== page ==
Can you operate without power?

Do you have some form of emergency power, whether battery, solar-charged batteries, generator?

This video is a sobering reminder of what can happen when the electric grid goes down–and a severe Coronal Mass Ejection (CME) or nuclear Electromagnetic Pulse (EMP) can take the grid down for days, weeks, even months. Published by the Electric Infrastructure Security Council: “Black Sky

In 1859, an extreme solar storm called the Carrington Event” caused sparks from telegraph keys, and fires. In 2012, a major solar storm of this magnitude missed earth by 9 days: more on solar CMEs.

Denver ARES Raises Awareness

The Denver office of Emergency Management sponsored a booth at the 2018 Fire Truck Muster event to raise awareness of both the CERT and ARES programs and their roles in supporting the Denver OEM during emergencies.

The booth was staffed by 4 members of Denver ARES (Linda Fried, Austin Pfenning, Louise and Jim Gunderson).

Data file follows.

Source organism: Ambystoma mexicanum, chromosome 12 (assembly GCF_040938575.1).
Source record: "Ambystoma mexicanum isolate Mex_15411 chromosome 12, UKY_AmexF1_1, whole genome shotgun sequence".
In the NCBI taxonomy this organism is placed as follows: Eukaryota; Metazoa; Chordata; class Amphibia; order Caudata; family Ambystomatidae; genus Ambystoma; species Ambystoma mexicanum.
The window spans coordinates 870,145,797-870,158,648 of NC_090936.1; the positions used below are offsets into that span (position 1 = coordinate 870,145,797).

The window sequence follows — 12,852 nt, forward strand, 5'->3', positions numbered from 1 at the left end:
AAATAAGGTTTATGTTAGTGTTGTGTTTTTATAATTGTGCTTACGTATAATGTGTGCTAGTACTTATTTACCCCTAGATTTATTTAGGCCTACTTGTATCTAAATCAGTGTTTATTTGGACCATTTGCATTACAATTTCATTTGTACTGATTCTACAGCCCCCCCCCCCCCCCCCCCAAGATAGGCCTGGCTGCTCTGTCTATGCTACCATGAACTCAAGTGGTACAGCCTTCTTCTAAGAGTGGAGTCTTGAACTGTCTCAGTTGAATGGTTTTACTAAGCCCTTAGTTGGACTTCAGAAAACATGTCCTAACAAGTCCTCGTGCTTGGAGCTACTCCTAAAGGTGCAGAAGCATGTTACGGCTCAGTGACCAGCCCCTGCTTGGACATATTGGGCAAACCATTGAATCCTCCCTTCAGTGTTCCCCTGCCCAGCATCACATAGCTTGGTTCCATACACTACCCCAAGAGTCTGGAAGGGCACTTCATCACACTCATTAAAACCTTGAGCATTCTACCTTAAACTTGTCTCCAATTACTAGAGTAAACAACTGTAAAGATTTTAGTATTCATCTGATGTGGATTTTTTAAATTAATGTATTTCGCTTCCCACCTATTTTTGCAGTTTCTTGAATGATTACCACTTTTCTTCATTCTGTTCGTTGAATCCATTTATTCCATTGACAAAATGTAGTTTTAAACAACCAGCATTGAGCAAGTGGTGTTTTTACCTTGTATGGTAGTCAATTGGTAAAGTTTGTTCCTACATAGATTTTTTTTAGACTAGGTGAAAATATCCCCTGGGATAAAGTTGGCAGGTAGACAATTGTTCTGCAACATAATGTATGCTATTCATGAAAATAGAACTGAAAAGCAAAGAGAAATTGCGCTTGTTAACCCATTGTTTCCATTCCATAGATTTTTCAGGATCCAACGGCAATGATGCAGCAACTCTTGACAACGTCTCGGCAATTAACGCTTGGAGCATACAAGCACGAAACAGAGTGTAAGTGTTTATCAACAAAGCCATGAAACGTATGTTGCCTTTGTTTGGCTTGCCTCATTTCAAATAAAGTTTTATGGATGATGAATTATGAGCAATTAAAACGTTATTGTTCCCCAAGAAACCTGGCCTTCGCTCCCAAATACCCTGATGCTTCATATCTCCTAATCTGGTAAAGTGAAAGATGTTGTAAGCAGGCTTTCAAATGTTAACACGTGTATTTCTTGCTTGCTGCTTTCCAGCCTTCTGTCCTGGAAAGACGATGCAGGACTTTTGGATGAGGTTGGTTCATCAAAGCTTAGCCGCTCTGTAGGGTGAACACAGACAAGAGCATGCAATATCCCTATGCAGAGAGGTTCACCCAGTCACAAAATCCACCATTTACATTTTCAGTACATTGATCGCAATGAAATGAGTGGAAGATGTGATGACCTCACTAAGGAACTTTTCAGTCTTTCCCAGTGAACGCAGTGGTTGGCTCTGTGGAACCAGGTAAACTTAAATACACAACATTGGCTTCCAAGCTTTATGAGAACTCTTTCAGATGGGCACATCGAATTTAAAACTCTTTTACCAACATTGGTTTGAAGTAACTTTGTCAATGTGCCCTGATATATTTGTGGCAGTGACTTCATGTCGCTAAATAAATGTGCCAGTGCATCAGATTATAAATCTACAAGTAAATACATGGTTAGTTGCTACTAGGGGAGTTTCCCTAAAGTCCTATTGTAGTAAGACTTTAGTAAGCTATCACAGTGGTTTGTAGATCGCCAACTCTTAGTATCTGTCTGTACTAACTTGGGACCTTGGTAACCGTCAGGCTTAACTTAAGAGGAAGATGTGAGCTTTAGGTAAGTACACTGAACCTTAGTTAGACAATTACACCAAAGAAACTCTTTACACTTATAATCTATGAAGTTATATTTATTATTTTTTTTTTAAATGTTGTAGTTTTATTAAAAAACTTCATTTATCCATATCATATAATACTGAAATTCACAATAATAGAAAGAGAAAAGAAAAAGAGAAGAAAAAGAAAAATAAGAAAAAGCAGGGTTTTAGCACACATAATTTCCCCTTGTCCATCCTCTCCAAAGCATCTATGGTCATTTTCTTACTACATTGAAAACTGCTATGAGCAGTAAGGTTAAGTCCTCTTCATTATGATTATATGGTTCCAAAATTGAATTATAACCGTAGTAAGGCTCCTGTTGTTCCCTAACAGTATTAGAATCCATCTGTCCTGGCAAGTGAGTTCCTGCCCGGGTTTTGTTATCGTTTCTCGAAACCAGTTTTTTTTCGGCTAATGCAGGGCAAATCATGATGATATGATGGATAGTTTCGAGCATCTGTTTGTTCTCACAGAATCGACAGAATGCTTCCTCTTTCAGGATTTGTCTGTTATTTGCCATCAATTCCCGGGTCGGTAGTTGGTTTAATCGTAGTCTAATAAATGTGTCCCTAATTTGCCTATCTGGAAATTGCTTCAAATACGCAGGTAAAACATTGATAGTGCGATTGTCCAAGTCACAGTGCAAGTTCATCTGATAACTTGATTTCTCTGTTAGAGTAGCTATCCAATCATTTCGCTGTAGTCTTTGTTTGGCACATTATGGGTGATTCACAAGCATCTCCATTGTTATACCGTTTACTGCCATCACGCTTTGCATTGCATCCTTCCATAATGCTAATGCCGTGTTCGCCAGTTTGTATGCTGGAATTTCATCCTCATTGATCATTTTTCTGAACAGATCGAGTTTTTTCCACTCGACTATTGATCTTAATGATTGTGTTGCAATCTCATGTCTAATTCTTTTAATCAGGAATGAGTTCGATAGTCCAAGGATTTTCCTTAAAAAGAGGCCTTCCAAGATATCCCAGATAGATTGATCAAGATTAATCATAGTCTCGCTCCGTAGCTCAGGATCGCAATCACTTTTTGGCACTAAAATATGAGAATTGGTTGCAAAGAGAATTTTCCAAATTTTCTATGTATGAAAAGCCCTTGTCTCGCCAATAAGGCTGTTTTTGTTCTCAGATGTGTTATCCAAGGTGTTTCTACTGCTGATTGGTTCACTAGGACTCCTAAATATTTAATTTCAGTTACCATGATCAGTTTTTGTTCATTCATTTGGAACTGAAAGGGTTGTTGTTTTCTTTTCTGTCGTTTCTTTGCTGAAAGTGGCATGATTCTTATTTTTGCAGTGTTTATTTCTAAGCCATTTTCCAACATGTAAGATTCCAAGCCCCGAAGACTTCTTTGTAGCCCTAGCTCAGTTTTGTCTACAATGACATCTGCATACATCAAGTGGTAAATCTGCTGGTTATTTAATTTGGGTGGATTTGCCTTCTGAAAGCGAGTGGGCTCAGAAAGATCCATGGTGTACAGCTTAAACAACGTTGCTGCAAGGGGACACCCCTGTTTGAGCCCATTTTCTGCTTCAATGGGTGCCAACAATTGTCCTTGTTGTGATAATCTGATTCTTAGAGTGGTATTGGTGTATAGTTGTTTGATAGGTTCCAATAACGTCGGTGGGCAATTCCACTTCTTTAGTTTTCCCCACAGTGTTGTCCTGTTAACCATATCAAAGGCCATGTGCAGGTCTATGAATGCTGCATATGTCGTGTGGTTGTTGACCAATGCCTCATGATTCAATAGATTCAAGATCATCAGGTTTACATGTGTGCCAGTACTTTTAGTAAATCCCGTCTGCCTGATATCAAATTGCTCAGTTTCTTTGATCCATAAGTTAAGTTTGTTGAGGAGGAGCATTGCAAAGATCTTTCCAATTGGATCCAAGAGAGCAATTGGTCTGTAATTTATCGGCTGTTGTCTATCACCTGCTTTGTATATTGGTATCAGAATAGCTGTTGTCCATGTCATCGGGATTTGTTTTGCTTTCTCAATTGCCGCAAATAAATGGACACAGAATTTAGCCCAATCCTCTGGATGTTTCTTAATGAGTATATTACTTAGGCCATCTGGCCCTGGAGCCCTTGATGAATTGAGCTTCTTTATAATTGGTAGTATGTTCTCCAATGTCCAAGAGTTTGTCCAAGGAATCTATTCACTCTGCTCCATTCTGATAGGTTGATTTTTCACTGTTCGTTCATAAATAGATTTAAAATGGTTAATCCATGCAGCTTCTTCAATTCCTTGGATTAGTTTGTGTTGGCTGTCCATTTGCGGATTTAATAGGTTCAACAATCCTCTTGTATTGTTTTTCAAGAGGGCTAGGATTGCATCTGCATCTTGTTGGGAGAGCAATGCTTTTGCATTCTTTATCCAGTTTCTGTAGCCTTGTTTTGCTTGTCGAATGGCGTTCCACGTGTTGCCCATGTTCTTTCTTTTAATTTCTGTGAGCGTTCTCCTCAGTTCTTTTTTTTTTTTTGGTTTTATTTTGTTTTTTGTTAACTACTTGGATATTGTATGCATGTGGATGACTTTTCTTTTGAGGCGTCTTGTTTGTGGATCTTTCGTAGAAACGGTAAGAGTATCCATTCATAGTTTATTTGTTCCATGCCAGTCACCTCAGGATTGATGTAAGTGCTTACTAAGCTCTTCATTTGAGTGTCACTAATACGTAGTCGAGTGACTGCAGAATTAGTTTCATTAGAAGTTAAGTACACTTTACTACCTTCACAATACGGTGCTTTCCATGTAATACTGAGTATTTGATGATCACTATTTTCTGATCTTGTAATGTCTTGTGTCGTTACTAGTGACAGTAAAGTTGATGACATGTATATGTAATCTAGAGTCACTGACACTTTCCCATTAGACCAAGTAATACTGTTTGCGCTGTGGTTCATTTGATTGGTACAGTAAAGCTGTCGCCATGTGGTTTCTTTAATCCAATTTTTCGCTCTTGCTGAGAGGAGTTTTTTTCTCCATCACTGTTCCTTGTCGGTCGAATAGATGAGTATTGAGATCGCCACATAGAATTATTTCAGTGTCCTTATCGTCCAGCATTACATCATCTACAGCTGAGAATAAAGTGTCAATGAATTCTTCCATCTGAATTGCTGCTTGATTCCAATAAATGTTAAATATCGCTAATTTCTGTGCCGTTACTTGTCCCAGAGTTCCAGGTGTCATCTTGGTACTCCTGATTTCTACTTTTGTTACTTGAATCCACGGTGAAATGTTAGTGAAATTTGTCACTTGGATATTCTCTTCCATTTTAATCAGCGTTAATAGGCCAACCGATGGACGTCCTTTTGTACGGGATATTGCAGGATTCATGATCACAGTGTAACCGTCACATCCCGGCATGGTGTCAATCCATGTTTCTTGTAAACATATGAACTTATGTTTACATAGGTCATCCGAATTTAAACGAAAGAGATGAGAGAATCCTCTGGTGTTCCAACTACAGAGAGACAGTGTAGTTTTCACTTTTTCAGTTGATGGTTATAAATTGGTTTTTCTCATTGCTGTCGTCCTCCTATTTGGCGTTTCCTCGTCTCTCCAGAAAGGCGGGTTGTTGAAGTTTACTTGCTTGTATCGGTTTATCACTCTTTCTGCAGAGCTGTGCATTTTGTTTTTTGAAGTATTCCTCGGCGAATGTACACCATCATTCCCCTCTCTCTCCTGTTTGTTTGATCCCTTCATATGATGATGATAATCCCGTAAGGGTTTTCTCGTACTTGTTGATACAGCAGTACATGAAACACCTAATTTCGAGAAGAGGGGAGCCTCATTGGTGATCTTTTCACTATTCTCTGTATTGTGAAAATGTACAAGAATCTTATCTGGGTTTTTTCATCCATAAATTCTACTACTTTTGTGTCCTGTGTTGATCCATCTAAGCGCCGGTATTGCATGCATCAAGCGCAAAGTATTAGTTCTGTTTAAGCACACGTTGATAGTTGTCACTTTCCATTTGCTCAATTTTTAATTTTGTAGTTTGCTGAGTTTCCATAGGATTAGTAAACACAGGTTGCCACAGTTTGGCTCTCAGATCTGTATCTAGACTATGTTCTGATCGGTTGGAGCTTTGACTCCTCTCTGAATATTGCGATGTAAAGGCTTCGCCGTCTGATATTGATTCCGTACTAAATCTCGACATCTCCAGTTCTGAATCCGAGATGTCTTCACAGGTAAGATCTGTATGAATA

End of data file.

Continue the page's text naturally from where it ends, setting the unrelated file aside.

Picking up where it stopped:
Denver ARES does this kind of outreach to keep the community informed and knowledgeable in advance of emergencies.

If you want to use your hobby to help your community, consider joining ARES in your area.

The Atlantic Magazine: ARES

Here’s a good article about how amateur radio operators use our hobby in public service, in the Amateur Radio Emergency Service (ARES), sponsored by the American Radio Relay League (ARRL).

The Atlantic Magazine: Hams Prepare

“Today the United States is home to more than 700,000 licensed amateur radio operators (including every member of my immediate family—I’m the only one without a ham-radio license, having failed the lowest-level technician test).

“Around 40,000 of them are part of the Amateur Radio Emergency Service (or ARES, pronounced like the god of war), a subset of the ARRL. There are branches all over the country, and ARES members are the hams that show up at the simulated disasters, ready to relay information wherever it needs to go. They helped out during disasters like Hurricanes Katrina and Sandy and the 9/11 terror attacks—they were the ones getting messages out even after the cellphone towers went down, overloaded by the family members of World Trade Center employees trying to reach their loved ones.” Read more…